What do doctors talk about when they get together? Probably bosses, interesting cases, salaries and nurses, among other subjects. At the second Israel Medical Convention held recently at Jerusalem's International Convention Center, some 1,000 physicians and others came to hear eight hours of lectures on the hospital of the future, medical ethics, the growing threat of malpractice suits and challenges in human genetics.
Octogenarian Health Minister Ya'acov Ben-Yizri, who greeted the audience and received only a minimum of applause, struck a pessimistic note: In 2020, Israel's population will reach almost nine million, but at the current pace of development, there will not be enough medical institutions and qualified personnel.
"We will not be ready," he said, hinting at constant Treasury efforts to cut health spending. "We are working to include psychiatric and geriatric care in the basket of health services," said Ben-Yizri, but while this has been promised by Ben-Yizri's predecessors over the years, there is not even a target date. "We struggle against the Treasury," he said, adding that the ministry must also prepared for possible emergencies such as earthquakes, terror attacks and pandemics, along with now-routine violence against medical personnel and the need for preventive medicine. "We need a coalition for health, with all factors working together so we can give the public what it justifiably demands."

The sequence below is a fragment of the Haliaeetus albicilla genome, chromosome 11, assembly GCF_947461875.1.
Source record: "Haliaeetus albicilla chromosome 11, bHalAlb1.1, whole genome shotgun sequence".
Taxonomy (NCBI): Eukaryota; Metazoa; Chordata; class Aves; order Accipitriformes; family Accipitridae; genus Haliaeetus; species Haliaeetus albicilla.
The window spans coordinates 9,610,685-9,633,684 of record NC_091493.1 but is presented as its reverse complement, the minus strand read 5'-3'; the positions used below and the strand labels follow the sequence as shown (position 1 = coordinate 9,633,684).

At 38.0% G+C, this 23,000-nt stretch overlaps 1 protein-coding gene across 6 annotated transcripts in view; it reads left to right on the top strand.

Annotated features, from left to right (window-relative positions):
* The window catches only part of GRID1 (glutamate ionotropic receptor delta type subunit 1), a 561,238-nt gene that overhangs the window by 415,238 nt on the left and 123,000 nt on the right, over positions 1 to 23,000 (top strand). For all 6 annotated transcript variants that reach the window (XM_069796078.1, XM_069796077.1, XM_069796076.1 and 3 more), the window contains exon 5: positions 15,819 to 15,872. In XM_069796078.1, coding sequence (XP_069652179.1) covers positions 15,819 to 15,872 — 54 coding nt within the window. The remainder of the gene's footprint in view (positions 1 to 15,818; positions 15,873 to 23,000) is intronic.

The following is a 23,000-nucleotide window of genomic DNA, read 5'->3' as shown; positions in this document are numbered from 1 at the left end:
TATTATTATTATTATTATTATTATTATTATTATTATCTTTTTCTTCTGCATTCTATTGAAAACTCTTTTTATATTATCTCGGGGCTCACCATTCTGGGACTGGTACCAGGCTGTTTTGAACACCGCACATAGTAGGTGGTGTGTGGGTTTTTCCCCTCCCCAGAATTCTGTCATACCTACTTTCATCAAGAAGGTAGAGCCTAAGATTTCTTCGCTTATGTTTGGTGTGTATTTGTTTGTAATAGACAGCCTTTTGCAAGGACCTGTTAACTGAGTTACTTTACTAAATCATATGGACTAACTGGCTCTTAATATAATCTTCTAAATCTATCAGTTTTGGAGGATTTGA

ISRAEL MEDICAL Association chairman Dr. Yoram Blachar - who does not get along professionally with the minister - nevertheless had the same pessimistic approach: "Medical research has been in crisis in recent years," he said. "The state hardly supports it. The Health Ministry's chief scientist's office has only NIS 7 million to allocate this year - and that's twice what it was. Medical research is in danger of losing its status. In the US," noted Blachar, "when a decline in medical research was noted, the state realized it had to fund doctors' time spent on research, and now the trend has been reversed. We must do that too, before it's too late."
The host of the event, Hadassah Medical Organization director-general Prof. Shlomo Mor-Yosef, was more heartening. "Hadassah and all other hospitals are interested in providing medical care to Arab neighbors who seek it. We won't bring peace, but we will improve understanding. As for our Israeli patients, thanks to advances in medical research, we can tell them what they can hope for, what's in the pipeline, even if a treatment is not yet available."